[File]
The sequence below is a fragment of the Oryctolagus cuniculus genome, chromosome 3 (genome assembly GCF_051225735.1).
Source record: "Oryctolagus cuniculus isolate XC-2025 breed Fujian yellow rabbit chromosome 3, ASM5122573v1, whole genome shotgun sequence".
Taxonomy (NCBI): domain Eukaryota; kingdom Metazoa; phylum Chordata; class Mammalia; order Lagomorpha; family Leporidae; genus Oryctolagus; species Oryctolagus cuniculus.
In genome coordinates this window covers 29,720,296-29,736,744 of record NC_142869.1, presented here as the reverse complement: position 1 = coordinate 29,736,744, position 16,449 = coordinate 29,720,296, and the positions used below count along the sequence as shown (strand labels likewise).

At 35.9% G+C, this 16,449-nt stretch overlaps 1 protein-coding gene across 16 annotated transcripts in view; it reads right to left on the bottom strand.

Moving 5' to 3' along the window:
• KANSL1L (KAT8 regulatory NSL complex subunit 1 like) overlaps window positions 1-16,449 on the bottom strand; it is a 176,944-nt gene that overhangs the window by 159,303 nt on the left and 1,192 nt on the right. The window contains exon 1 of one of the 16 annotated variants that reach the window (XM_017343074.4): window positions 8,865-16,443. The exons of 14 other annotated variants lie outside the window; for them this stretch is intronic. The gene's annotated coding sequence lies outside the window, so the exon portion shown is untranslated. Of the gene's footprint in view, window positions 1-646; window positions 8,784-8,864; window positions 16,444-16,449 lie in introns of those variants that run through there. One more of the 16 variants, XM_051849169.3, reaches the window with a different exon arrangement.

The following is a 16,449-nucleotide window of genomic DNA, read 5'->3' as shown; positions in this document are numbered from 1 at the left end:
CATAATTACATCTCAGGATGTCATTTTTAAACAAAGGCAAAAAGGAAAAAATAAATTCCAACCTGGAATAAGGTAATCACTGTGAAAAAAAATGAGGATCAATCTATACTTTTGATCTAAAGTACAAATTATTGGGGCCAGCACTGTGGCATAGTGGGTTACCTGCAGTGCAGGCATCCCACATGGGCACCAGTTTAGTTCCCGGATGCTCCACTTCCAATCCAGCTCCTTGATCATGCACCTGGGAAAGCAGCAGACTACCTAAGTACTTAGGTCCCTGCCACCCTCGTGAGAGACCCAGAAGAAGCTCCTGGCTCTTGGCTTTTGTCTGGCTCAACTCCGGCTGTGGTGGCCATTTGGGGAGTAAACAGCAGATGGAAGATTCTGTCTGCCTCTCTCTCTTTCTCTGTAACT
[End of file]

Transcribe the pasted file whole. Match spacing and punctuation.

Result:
The sequence below is a fragment of the Oryctolagus cuniculus genome, chromosome 3 (genome assembly GCF_051225735.1).
Source record: "Oryctolagus cuniculus isolate XC-2025 breed Fujian yellow rabbit chromosome 3, ASM5122573v1, whole genome shotgun sequence".
Taxonomy (NCBI): domain Eukaryota; kingdom Metazoa; phylum Chordata; class Mammalia; order Lagomorpha; family Leporidae; genus Oryctolagus; species Oryctolagus cuniculus.
In genome coordinates this window covers 29,720,296-29,736,744 of record NC_142869.1, presented here as the reverse complement: position 1 = coordinate 29,736,744, position 16,449 = coordinate 29,720,296, and the positions used below count along the sequence as shown (strand labels likewise).

At 35.9% G+C, this 16,449-nt stretch overlaps 1 protein-coding gene across 16 annotated transcripts in view; it reads right to left on the bottom strand.

Moving 5' to 3' along the window:
• KANSL1L (KAT8 regulatory NSL complex subunit 1 like) overlaps window positions 1-16,449 on the bottom strand; it is a 176,944-nt gene that overhangs the window by 159,303 nt on the left and 1,192 nt on the right. The window contains exon 1 of one of the 16 annotated variants that reach the window (XM_017343074.4): window positions 8,865-16,443. The exons of 14 other annotated variants lie outside the window; for them this stretch is intronic. The gene's annotated coding sequence lies outside the window, so the exon portion shown is untranslated. Of the gene's footprint in view, window positions 1-646; window positions 8,784-8,864; window positions 16,444-16,449 lie in introns of those variants that run through there. One more of the 16 variants, XM_051849169.3, reaches the window with a different exon arrangement.

The following is a 16,449-nucleotide window of genomic DNA, read 5'->3' as shown; positions in this document are numbered from 1 at the left end:
CATAATTACATCTCAGGATGTCATTTTTAAACAAAGGCAAAAAGGAAAAAATAAATTCCAACCTGGAATAAGGTAATCACTGTGAAAAAAAATGAGGATCAATCTATACTTTTGATCTAAAGTACAAATTATTGGGGCCAGCACTGTGGCATAGTGGGTTACCTGCAGTGCAGGCATCCCACATGGGCACCAGTTTAGTTCCCGGATGCTCCACTTCCAATCCAGCTCCTTGATCATGCACCTGGGAAAGCAGCAGACTACCTAAGTACTTAGGTCCCTGCCACCCTCGTGAGAGACCCAGAAGAAGCTCCTGGCTCTTGGCTTTTGTCTGGCTCAACTCCGGCTGTGGTGGCCATTTGGGGAGTAAACAGCAGATGGAAGATTCTGTCTGCCTCTCTCTCTTTCTCTGTAACT